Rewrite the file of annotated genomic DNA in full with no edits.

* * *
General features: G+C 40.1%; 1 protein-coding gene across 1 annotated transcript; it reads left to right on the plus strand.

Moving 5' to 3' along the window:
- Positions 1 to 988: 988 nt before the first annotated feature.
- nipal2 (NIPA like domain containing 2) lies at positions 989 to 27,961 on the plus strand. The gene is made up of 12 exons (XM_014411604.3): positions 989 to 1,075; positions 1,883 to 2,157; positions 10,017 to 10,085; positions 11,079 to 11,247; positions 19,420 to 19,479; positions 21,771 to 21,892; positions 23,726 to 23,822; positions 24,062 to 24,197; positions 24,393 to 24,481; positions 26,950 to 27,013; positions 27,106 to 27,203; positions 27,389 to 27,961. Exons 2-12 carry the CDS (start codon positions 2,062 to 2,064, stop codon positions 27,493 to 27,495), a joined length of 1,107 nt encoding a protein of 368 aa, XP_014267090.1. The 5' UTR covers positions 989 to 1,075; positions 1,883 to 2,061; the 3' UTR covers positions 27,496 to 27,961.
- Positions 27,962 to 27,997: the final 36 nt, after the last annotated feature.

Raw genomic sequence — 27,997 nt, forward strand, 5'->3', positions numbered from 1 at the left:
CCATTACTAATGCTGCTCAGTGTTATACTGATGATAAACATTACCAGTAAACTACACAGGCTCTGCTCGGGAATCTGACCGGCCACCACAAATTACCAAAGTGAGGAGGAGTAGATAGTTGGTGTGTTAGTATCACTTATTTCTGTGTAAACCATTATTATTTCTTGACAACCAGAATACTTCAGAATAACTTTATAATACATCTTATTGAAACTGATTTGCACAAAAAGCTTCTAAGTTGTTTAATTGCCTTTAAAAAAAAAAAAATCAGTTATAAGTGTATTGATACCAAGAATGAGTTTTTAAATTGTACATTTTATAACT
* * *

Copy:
General features: G+C 40.1%; 1 protein-coding gene across 1 annotated transcript; it reads left to right on the plus strand.

Moving 5' to 3' along the window:
- Positions 1 to 988: 988 nt before the first annotated feature.
- nipal2 (NIPA like domain containing 2) lies at positions 989 to 27,961 on the plus strand. The gene is made up of 12 exons (XM_014411604.3): positions 989 to 1,075; positions 1,883 to 2,157; positions 10,017 to 10,085; positions 11,079 to 11,247; positions 19,420 to 19,479; positions 21,771 to 21,892; positions 23,726 to 23,822; positions 24,062 to 24,197; positions 24,393 to 24,481; positions 26,950 to 27,013; positions 27,106 to 27,203; positions 27,389 to 27,961. Exons 2-12 carry the CDS (start codon positions 2,062 to 2,064, stop codon positions 27,493 to 27,495), a joined length of 1,107 nt encoding a protein of 368 aa, XP_014267090.1. The 5' UTR covers positions 989 to 1,075; positions 1,883 to 2,061; the 3' UTR covers positions 27,496 to 27,961.
- Positions 27,962 to 27,997: the final 36 nt, after the last annotated feature.

Raw genomic sequence — 27,997 nt, forward strand, 5'->3', positions numbered from 1 at the left:
CCATTACTAATGCTGCTCAGTGTTATACTGATGATAAACATTACCAGTAAACTACACAGGCTCTGCTCGGGAATCTGACCGGCCACCACAAATTACCAAAGTGAGGAGGAGTAGATAGTTGGTGTGTTAGTATCACTTATTTCTGTGTAAACCATTATTATTTCTTGACAACCAGAATACTTCAGAATAACTTTATAATACATCTTATTGAAACTGATTTGCACAAAAAGCTTCTAAGTTGTTTAATTGCCTTTAAAAAAAAAAAAATCAGTTATAAGTGTATTGATACCAAGAATGAGTTTTTAAATTGTACATTTTATAACT